Improved Levees, Cost or Investment?

Photos and Video by Russ Baldwin

The levee system throughout Prowers County is coming under review by FEMA engineers, conducting a coast-to-coast mapping of potential flood plains and an assessment of the flood risk in Prowers County. This is part of a national study which began two years ago to reform the National Flood Insurance Program. The study will determine which of the levees in Prowers County are designated accredited and will prevent the flow of water into protected areas during a 100 year storm/flood. The non-accredited levees are determined as being not sufficient in construction to prevent water from flowing into protected areas during the same flood scenario. The study also takes into consideration, culverts, bridges, irrigation diversions, embankments and earthen berms.

The June 23 meeting at the county commissioner’s office was attended by Jerene DeBono and Martin Jensen, members of the Granada Town Board, county commissioners, Bobby Ward, the Lamar Code Inspection Officer, Mary Root, County Land Use Administrator, FEMA members and Thuy Patton from the Colorado Water Conservation Board. The FEMA mapping team is studying flood plains in each city and the county, with and without levee protection. The study will also convert all existing and new maps into a digital mode for uniform computer access. The FEMA engineers asked for the meeting to update local municipalities on the status of their study and to make recommendations based on their new information.

A non-accredited levee poses several risks, the engineering team said. The potential for flooding is increased, as well as a greater flood plain area, which increases the need for local emergency planning. The National Flood Insurance Program also takes note of the increased risk, which translates into higher insurance premiums or the inability to get adequate insurance coverage for current or planned buildings in the flood plain areas. Commissioner Henry Schnabel brought up how the flow of the Arkansas River should be improved in the next couple of years, once the tamarisk removal project is completed and the dead growth is removed from the river banks and some low-lying areas. The county is in the second of a three-year eradication project for tamarisk removal between Granada and the Kansas state line. Engineer Troy Carmenn replied that can help, but it’s also contingent on the size and scope of a flood. If waters are several feet above flood stage, the tamarisk growth may only impact the water height by a foot or less. He said variable factors come into play and gave an example of the installation of a larger culvert on a small stream. That would improve the flood status for that particular area of a community. Another larger example is the new bridge being installed south of Holly. The improved water flow would go a long way to creating safer flood conditions.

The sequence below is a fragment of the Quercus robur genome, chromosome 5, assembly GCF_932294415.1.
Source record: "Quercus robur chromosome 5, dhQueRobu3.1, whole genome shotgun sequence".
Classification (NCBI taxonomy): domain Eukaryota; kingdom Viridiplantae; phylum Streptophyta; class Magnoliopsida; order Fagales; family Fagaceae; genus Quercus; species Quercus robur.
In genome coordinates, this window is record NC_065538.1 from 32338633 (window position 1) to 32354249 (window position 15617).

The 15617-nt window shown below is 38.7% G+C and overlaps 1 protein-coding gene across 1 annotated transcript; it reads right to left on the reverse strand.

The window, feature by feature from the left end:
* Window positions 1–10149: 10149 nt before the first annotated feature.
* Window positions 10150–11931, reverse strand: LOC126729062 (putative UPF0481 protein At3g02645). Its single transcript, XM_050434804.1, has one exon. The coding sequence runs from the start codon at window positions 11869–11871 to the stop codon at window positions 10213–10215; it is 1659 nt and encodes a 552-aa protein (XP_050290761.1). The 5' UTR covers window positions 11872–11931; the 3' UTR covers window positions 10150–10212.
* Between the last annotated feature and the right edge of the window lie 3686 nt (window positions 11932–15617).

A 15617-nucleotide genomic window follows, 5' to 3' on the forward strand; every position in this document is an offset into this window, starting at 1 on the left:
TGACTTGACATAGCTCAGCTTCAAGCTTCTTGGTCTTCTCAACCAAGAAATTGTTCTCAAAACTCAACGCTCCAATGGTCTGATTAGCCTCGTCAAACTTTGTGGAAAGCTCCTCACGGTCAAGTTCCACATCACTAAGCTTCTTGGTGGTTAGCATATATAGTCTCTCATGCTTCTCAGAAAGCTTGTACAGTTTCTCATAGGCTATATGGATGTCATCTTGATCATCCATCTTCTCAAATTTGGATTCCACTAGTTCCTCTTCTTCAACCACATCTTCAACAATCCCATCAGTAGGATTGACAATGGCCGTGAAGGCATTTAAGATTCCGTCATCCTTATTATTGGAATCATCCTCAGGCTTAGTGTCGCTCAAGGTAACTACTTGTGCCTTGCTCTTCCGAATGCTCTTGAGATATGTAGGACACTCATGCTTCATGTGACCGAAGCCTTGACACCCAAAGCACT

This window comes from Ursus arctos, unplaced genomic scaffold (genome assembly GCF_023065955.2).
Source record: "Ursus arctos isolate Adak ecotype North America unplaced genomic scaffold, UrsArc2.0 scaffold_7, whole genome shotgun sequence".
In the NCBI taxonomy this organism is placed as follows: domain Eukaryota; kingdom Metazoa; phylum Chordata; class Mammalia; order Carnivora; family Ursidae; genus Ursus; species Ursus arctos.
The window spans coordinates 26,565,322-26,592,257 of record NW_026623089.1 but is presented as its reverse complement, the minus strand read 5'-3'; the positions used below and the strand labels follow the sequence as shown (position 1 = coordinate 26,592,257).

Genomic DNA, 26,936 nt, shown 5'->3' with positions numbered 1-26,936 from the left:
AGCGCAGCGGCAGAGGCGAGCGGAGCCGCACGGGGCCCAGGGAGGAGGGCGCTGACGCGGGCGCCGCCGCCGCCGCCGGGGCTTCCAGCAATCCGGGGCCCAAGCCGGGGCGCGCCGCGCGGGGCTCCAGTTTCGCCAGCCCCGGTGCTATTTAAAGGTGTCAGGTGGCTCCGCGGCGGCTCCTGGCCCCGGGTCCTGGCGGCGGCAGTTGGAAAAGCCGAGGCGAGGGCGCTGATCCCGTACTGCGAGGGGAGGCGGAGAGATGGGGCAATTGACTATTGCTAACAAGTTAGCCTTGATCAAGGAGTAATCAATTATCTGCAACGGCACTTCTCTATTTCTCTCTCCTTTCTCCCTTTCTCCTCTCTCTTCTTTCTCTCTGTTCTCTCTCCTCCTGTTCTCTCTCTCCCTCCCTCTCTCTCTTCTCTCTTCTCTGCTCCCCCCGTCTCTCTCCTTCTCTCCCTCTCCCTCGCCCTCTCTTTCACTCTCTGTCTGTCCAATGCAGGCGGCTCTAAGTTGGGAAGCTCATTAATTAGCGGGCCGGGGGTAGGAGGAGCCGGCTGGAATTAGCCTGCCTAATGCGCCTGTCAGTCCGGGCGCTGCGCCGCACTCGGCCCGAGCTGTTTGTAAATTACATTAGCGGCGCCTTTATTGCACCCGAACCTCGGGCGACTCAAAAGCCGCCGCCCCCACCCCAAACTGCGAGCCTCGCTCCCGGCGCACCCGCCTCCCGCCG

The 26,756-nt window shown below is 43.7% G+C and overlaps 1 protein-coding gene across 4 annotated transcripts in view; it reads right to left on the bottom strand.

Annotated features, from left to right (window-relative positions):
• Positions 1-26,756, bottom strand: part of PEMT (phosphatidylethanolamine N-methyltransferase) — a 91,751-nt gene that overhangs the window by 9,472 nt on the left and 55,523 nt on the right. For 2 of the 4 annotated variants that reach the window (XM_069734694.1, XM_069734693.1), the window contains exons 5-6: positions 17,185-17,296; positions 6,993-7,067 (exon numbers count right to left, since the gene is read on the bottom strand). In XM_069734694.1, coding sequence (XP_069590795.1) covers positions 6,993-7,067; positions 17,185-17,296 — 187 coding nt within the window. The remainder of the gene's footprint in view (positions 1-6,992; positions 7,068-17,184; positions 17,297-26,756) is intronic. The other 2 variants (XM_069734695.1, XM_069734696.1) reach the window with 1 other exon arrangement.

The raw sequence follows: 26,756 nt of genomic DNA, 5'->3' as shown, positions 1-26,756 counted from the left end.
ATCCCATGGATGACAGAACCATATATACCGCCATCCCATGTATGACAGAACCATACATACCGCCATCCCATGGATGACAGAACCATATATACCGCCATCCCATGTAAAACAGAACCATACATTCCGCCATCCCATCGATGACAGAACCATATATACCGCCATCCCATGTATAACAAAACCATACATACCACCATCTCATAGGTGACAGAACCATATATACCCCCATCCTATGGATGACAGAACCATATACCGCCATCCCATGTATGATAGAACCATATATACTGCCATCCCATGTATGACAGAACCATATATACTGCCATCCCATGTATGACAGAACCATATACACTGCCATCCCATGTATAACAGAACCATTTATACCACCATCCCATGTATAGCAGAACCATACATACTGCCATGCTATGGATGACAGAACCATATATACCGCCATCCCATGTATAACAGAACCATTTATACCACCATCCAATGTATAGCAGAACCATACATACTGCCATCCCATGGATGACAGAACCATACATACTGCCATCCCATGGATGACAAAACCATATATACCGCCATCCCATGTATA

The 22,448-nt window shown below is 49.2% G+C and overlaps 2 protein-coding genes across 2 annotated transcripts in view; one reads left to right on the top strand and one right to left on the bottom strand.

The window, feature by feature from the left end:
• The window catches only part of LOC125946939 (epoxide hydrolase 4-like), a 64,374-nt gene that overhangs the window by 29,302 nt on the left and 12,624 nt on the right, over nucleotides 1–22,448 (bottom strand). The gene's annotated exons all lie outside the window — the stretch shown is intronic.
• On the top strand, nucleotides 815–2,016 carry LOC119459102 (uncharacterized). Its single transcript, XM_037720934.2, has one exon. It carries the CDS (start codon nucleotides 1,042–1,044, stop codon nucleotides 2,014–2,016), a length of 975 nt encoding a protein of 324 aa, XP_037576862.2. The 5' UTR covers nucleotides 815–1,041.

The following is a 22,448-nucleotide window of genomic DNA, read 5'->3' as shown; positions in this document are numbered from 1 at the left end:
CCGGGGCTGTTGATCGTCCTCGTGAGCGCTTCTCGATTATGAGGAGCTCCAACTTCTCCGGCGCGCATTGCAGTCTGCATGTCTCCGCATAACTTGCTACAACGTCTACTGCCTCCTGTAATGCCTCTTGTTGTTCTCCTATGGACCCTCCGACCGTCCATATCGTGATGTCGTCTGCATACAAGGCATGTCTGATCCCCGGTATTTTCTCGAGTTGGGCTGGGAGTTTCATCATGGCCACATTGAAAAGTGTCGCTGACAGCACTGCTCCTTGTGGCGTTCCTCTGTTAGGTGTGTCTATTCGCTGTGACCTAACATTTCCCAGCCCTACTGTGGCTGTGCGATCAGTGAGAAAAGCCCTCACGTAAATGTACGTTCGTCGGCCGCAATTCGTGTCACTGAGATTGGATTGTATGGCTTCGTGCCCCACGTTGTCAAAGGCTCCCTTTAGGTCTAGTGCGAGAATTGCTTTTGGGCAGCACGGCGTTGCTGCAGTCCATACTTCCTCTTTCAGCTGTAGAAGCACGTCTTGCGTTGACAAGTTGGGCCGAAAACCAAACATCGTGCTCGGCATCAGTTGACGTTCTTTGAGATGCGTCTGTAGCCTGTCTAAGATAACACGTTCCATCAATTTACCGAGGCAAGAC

Lamar is facing some improvements as witnessed by the recent flooding of College Road and Woodland Park Road. Both were blocked from traffic from the flooding caused by the June 20 rains. City code inspector, Bobby Ward, said that he’ll make a presentation of the city’s levees to the council in the near future. He asked the engineers, based on the fact there’s no record of certification of the city’s levees, what will be the bottom line cost of getting them certified. He was told the figure is variable depending on the type of improvements needed for the levees in each community. Another area requiring attention is the canal running north and east from the city, which originates directly opposite the Parkview School and the swimming pool. Commissioner Gene Millbrand commented on economic development impact that a large or reduced flood plain could make to a community. He said that few business development loans, if any, could be generated to finance a new venture if the only available land is on a flood plain.

By Russ Baldwin


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